Hi Diana – The course is run from the UK but they expect me to do it according to what we have available here. You are right, I never thought of looking at what Jack grows – his gardens are – in a word – magnificent! Thanks for reminding me.

I am not very fond of Aloes – don’t know why, they don’t really appeal to me. I appreciate them in other gardens but I don’t thinbk they would work in mine. The Japanese quince is too lovely! You are lucky to have one, it must bring you lots of joy 🙂

Hi Chris, looks like you are truly into the design course – good choice!! I have to agree with our friends and say the photography course 🙂
This will be something you will do on a daily basis and a great way to start to think like a photographer. It will be fun!!
I can’t wait to start my course.

You’re going to love it!

Yep, all signed up for the photography course. I’ll do the creeper one afterwards if I still have steam (and $ 🙂 )

Red Osier dog woods grow native here. I have a Cornus Cardinal in my garden. Willow shrub varieties have yellow stems that also look pretty against the snow. One of my favorite barks is that of the river birch. I would choose photography provided I could purchase a new and improved camera, though I love clematis and climbers. Your classes sound like great fun. I would take them all.

Photography as well. Even that class will teach some design principles. There is also a yellow twigged dogwood. I would have to say some Lagerstroemia have somewhat colored bark/twigs, acer palmatum sango kaku, some roses, and Continus?.

Christine, Here is what I have in my garden, and I recommend them :

Spring blossom and Beautiful coloured bark – cherry blossom

Winter flowers – winter jasmine (bright yellow), japanese flowering quince (salmon pink)
Coloured foliage – choisya (lime/yellow leaves all year)
Autumn fruits or berries – skimmia (has berries almost all year round)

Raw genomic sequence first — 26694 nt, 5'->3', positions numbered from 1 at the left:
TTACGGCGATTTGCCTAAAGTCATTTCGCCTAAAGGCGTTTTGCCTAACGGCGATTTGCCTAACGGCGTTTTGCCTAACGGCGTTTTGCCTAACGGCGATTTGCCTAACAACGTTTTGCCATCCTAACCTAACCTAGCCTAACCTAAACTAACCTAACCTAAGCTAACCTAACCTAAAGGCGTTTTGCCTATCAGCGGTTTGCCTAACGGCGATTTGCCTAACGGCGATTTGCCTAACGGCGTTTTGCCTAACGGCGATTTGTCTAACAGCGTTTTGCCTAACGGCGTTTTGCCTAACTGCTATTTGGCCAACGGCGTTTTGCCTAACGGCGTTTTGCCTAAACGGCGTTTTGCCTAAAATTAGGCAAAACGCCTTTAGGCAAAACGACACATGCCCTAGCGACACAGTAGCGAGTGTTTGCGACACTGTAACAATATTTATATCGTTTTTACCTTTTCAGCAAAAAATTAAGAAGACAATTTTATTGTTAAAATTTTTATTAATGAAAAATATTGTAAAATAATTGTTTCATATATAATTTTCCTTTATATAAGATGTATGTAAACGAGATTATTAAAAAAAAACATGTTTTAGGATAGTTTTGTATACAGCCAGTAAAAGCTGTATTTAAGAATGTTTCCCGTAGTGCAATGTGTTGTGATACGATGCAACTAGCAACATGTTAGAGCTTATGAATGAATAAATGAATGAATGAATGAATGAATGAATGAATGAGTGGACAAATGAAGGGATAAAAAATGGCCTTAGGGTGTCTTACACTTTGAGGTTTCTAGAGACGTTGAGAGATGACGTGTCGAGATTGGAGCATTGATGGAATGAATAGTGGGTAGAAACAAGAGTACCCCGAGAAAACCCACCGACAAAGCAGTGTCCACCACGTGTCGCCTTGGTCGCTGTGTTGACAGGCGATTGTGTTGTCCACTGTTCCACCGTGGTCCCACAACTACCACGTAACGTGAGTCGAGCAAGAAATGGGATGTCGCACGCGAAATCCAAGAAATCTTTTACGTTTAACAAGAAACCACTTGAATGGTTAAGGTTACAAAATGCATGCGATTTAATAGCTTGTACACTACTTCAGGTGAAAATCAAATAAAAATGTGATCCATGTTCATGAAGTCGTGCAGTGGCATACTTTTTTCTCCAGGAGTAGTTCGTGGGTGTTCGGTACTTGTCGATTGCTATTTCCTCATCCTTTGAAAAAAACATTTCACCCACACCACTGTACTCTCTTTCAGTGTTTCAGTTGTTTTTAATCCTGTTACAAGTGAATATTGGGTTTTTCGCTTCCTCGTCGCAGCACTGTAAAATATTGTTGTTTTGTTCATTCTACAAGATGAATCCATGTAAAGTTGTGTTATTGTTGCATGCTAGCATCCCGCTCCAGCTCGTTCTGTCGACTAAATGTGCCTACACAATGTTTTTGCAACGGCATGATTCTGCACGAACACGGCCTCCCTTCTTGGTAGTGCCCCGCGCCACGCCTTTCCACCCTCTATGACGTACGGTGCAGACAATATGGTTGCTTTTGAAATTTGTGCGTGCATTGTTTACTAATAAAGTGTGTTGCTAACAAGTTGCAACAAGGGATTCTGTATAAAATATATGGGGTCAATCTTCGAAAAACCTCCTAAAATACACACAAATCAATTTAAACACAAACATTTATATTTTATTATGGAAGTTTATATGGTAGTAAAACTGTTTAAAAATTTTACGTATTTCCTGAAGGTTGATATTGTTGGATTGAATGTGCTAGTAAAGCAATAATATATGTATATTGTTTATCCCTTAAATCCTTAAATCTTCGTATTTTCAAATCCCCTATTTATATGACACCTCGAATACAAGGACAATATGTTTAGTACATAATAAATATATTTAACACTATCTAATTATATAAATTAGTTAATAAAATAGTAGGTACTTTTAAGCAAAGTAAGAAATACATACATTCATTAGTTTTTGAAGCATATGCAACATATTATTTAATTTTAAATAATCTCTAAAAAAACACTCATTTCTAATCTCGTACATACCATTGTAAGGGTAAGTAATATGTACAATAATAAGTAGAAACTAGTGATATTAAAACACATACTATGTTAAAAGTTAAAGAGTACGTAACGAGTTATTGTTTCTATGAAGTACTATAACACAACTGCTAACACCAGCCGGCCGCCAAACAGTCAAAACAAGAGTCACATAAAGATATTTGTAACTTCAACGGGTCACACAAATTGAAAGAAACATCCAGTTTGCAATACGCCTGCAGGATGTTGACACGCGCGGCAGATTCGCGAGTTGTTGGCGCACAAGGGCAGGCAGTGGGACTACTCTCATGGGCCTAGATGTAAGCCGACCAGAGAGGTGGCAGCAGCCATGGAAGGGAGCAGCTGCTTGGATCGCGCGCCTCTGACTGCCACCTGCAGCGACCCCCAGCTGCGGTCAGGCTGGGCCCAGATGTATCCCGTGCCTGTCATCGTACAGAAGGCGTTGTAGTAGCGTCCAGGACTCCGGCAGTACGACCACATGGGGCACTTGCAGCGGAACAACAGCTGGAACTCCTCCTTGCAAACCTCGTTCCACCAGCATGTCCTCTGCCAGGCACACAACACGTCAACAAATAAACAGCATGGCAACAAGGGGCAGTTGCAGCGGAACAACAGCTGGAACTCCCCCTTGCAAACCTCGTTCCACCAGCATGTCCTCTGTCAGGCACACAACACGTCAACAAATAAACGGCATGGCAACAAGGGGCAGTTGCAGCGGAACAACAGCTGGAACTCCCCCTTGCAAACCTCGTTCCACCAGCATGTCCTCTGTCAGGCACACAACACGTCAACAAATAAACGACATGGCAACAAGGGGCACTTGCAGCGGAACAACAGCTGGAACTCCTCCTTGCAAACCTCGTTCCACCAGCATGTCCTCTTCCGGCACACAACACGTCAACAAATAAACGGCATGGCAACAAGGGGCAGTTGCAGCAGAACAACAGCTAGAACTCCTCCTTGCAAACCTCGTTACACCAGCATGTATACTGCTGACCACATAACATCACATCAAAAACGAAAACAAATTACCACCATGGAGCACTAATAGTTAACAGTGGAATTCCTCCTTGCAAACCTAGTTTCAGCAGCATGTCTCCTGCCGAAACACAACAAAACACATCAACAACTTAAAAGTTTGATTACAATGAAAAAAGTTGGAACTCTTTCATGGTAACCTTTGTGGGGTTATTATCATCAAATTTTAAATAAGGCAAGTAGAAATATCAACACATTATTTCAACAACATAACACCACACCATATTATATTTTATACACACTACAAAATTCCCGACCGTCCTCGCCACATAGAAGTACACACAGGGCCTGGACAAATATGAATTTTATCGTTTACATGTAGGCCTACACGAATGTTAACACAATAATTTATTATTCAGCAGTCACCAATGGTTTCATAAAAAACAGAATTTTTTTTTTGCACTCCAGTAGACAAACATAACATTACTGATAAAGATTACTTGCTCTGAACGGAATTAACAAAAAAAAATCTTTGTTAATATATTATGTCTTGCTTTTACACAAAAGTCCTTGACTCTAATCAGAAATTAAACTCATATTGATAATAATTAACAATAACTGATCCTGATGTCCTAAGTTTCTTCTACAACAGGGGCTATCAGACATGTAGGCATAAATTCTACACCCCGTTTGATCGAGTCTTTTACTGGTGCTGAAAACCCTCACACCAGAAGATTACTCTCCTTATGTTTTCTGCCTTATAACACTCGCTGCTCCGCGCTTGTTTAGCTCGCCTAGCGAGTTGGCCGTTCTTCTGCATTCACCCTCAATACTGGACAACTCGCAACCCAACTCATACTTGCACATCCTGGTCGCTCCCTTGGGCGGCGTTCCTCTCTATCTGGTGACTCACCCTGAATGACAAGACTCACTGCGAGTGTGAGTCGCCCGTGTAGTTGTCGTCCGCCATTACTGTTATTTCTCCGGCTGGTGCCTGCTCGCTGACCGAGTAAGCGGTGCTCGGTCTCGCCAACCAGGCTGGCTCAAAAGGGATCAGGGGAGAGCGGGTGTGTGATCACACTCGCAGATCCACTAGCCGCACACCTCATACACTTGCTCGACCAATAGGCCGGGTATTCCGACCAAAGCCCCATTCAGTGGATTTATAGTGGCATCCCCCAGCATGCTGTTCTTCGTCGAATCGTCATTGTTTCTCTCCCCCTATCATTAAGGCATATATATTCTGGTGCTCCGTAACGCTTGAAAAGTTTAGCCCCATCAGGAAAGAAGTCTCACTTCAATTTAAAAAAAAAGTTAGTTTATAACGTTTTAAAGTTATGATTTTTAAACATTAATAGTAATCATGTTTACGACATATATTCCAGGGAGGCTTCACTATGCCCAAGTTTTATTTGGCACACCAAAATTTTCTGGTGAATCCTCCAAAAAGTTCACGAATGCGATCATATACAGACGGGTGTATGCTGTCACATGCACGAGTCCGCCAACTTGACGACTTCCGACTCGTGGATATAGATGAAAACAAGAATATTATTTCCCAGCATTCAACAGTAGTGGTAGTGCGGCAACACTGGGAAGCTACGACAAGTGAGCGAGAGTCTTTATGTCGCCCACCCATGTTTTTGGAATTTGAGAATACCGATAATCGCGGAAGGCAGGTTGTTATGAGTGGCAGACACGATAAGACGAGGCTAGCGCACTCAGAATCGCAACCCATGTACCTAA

Hi bag – I love Cherry Blossom – I have one in my garden – I think its probably my favourite of all my trees! I googled ‘japanese flowering quince’ – that is a beauty, as is choisya. Both are now on my “wish list”. If I wasa being graded on my assignments I would be asking you for advice before I submitted them – all your choices are gorgeous! Thanks for helping me to think “outside the box”. 🙂

Interesting post! The colored winter stems might have been the one question I wouldn’t struggle with, but I have a number of Cornus sericea planted here along the inside of the deer fence, as it’s native here. Nice blooms, attractive foliage with fall color, but lovely red stems in winter (if you prune it every couple of years as the old twigs tend to be less vibrant). Does get a bit big and leggy though if not pruned!

Hi Clare – I googled your suggestions and have to say I really like the Cornus sericea. I’m going to have to look outr for this at our Nurseries here as they are very attractive.

They all sound like so much fun. Both are interesting but I guess if you start off with photography first, then we may be able to enjoy your climbers and clematis shots better. 🙂

hehe, you are right One! I will do the photography one first. That should improve the quality of what I post on my blog – and hopefully be more pleasing to all my lovely gardening blog friends 🙂

Christine, Happy you enjoyed my daffodil photos. Your classes sound interesting. I am one always looking to learn more on gardening or really anything, sort of the “eternal” student. I do enjoy looking at your garden blog and experience since it is like the opposite of my seasons here. That is why I chose to follow it. Summer coming on here and Winter there. (Don’t mean to rub it in!) For me Winter is when I get caught up on everything I left undone for the warm summer season. (Maybe just a little rubbing it in!)
Will check in soon. Jack

Hi Jack – I love your daffs! I hope mine look as great as yours when they flower in Spring – can’t wait 🙂
I glanced over my next weeks lecture and I have seen that they cover bulbs as one of the chapters. I’m looking forward to seeing how a professional suggests I should use them in the garden. Will be interesting to see how right or wrong I am.

What an interesting class! I would have chosen red twig dogwood as well. I have it in several areas of the garden, and I really like it. I am glad you are sharing your class info…I look forward to more.

Hi Michelle – I really like the look of the Red Twig Dogwood – I was very taken with it when I found it online. If I can ever see it here in South Africa it will be finding its way into my garden 🙂

I would choose the photography. I want to get better in that area. I can see why you are having fun. The design classes were always my favorite.